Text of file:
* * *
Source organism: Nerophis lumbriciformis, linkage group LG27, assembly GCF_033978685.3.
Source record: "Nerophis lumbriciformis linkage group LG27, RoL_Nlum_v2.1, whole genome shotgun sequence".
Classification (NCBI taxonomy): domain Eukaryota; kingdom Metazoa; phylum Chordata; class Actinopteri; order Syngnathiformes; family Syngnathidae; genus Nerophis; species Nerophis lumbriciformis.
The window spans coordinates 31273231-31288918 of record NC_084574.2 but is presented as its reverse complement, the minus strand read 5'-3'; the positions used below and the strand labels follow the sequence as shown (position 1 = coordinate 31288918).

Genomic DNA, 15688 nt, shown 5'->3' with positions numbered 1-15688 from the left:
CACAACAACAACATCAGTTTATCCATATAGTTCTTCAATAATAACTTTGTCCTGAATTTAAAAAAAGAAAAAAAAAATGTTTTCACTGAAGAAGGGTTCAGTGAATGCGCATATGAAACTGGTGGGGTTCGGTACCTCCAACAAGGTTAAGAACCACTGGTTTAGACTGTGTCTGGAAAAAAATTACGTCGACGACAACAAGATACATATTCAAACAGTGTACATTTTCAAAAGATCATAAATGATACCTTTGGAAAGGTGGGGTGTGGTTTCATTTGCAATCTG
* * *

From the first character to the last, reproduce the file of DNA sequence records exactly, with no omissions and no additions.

Source organism: Nerophis lumbriciformis, linkage group LG27, assembly GCF_033978685.3.
Source record: "Nerophis lumbriciformis linkage group LG27, RoL_Nlum_v2.1, whole genome shotgun sequence".
Classification (NCBI taxonomy): domain Eukaryota; kingdom Metazoa; phylum Chordata; class Actinopteri; order Syngnathiformes; family Syngnathidae; genus Nerophis; species Nerophis lumbriciformis.
The window spans coordinates 31273231-31288918 of record NC_084574.2 but is presented as its reverse complement, the minus strand read 5'-3'; the positions used below and the strand labels follow the sequence as shown (position 1 = coordinate 31288918).

Genomic DNA, 15688 nt, shown 5'->3' with positions numbered 1-15688 from the left:
CACAACAACAACATCAGTTTATCCATATAGTTCTTCAATAATAACTTTGTCCTGAATTTAAAAAAAGAAAAAAAAAATGTTTTCACTGAAGAAGGGTTCAGTGAATGCGCATATGAAACTGGTGGGGTTCGGTACCTCCAACAAGGTTAAGAACCACTGGTTTAGACTGTGTCTGGAAAAAAATTACGTCGACGACAACAAGATACATATTCAAACAGTGTACATTTTCAAAAGATCATAAATGATACCTTTGGAAAGGTGGGGTGTGGTTTCATTTGCAATCTG